It’s a very good film. And if I’m being perfectly honest, I could even make a case for this film as high as third choice in this category. But it’s my least favorite film in the category and you all know my dislike of picking classic works of literature as Best Picture. It’s all-time, but especially this late in the game. We’re 20 years in. We’re past this stuff.

Definitely would not take this as Best Picture, though I do retract my previously held bias of thinking this is the single worst Best Picture choice of all time.

Johnny Belinda is a film that I love. I really love this movie. And I don’t really know why. It doesn’t instantly strike you as the kind of movie you’ll love. But hey.

Lew Ayres is the new doctor in a seaside village. He comes from the city and isn’t used to this laid back country atmosphere. But he gets used to it. In visiting a farmer one day he meets the farmer’s daughter, Belinda. She’s a deaf mute. But the farmer, not nowing any better, figures she’s stupid and useless. So he gives her menial tasks and leaves her to her own devices. Ayres realizes she’s actually quite intelligent, and teaches her sign language. This gives her a way of communicating and helps her come out of her shell. She and the doctor grow close, and she starts to fall for him. One day, she’s raped by a guy in the town and becomes pregnant. The town immediately assumes the doctor is responsible, and pretty soon the doctor is the subject of scandal and the farmer’s livelihood is threatened.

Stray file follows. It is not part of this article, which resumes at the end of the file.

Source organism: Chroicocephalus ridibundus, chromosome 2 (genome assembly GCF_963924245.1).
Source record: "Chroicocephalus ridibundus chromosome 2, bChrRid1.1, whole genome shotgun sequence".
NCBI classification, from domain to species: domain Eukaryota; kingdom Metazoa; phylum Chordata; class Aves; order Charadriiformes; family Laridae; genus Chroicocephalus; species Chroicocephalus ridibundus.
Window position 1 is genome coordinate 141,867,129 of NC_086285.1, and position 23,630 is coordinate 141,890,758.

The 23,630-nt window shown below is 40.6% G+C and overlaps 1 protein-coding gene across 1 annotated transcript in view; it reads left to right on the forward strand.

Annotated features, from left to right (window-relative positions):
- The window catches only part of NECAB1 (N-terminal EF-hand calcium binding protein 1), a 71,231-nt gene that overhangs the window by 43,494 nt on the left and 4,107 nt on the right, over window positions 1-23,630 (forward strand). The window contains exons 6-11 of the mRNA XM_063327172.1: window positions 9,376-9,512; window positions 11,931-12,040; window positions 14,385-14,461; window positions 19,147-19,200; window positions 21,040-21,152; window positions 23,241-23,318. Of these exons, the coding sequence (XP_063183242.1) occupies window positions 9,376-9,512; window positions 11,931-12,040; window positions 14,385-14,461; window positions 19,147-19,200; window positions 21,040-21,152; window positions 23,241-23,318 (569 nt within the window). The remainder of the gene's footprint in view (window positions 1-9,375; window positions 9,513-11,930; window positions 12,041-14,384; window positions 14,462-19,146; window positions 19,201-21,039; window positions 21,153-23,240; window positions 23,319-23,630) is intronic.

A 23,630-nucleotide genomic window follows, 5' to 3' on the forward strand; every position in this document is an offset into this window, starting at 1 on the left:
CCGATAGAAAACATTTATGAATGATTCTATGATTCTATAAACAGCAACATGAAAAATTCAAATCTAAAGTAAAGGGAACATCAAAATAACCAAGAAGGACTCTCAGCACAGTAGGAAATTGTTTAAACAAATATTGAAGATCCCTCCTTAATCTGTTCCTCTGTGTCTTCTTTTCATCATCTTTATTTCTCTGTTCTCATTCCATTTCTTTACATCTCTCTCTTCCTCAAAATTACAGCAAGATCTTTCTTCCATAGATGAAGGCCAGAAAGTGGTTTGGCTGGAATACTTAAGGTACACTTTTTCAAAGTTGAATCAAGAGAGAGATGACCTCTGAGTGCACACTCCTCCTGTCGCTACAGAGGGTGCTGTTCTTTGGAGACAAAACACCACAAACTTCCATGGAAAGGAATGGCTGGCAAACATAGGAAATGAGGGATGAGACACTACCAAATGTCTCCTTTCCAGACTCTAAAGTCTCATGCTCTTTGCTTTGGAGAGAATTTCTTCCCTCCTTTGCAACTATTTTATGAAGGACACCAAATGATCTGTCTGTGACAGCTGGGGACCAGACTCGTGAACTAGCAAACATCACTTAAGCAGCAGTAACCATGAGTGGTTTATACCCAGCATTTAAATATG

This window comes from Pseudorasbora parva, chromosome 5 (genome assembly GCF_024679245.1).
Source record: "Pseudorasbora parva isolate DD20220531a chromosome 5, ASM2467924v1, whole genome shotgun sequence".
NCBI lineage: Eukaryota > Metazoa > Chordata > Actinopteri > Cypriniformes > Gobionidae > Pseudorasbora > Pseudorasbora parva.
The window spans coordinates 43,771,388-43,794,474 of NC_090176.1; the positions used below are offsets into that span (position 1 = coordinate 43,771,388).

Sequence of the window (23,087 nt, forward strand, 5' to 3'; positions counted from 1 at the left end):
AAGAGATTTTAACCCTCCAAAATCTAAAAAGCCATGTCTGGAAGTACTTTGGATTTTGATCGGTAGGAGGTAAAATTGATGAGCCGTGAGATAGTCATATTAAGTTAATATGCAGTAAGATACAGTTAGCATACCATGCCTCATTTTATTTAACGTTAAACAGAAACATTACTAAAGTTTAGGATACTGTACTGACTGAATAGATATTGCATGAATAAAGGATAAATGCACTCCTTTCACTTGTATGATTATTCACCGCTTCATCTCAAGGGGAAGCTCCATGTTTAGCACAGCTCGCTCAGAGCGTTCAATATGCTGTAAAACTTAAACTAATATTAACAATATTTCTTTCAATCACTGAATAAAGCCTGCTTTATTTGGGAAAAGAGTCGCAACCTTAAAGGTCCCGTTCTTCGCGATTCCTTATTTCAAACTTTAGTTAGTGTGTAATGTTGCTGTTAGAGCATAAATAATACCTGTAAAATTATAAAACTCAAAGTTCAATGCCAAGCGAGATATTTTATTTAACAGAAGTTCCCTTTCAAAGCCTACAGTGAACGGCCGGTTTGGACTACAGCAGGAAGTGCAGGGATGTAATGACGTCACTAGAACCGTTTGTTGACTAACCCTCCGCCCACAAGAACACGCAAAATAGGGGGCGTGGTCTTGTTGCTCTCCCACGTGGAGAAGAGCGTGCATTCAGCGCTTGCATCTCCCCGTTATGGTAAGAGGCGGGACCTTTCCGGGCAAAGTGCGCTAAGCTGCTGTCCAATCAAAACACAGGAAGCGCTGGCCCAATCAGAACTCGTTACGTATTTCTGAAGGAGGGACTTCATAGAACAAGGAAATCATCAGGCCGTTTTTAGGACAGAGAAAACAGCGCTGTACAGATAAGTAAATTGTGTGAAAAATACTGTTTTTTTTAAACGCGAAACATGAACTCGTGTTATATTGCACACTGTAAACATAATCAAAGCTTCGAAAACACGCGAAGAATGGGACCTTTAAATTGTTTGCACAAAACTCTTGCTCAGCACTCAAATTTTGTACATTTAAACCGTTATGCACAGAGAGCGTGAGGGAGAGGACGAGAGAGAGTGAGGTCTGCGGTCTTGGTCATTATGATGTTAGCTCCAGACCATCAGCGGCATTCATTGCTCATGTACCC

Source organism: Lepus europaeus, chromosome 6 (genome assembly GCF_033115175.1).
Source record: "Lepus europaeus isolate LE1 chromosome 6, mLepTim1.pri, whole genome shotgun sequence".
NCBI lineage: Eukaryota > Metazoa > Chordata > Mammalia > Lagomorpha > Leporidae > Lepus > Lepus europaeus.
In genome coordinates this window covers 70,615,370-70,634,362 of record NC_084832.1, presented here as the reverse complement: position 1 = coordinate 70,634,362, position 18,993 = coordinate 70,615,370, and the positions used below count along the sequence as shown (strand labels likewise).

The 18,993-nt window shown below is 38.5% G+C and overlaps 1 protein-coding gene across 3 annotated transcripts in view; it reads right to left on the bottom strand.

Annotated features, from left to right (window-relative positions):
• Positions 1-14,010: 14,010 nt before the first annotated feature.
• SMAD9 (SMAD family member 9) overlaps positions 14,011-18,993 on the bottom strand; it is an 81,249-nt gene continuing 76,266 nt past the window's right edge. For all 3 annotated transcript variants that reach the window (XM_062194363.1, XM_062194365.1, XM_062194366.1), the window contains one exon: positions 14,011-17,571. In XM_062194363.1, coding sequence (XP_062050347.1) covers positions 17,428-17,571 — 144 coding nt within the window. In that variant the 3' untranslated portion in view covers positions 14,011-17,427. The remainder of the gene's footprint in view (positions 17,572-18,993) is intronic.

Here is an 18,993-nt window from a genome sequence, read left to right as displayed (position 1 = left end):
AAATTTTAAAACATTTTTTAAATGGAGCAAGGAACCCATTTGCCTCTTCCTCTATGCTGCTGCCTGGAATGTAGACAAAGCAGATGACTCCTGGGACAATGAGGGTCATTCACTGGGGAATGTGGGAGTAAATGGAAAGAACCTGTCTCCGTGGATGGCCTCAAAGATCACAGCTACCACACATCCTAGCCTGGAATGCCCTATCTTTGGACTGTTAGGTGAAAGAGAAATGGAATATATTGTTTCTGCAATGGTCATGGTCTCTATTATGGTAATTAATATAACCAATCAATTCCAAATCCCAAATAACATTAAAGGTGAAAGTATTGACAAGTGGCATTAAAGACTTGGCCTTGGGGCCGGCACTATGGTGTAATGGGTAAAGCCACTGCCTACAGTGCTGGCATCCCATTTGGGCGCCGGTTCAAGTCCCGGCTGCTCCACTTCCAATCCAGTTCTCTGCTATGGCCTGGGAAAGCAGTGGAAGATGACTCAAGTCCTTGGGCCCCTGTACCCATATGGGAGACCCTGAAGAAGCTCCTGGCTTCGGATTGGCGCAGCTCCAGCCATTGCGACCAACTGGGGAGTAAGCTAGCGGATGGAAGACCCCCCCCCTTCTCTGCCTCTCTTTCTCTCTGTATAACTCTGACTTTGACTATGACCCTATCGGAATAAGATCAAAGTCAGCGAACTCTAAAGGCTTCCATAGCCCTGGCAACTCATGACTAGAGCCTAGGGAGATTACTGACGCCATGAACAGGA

It’s… I love it. I can’t explain it. The first half is so great and even when it turns into melodrama (a dramatic death, a trial), I’m still with it. Really love this movie, and were it not for two of the greatest films ever made being on this list, I’d have tried to push it through to a vote. Other years, I could get this to a second choice. Not here, though. Shame, but it’s probably for the best, since this really shouldn’t have won Best Picture anyway.

The Red Shoes is a masterpiece. Powell and Pressburger have made some masterpieces (at least four by my count), but this may be the best one of them all.

Moira Shearer is a dancer who wants to be a famous ballerina. Anton Walbrook is the most famous ballet director there is. She gets a job working for him, and pretty soon he’s featuring her in his new show. And it’s one of those things where he pushes her to be the best, which she wants, but she’s soon torn between striving for the top and having a life and falling in love. It’s one of the most stunningly beautiful movies ever made and the ballet at the center of this film is some of the best 15 minutes ever committed to celluloid.

The fact that this was even nominated for Best Picture is one of the biggest triumphs in history. So I shouldn’t be too upset that it lost. Because this is not much like them at all. In the moment, anyway. After the fact, they can say this is a masterpiece all the want, but in the moment, they don’t go for this shit at all. That said, it’s here, and I can vote for it, so you damn well know that I’m gonna do everything I can to get this a win.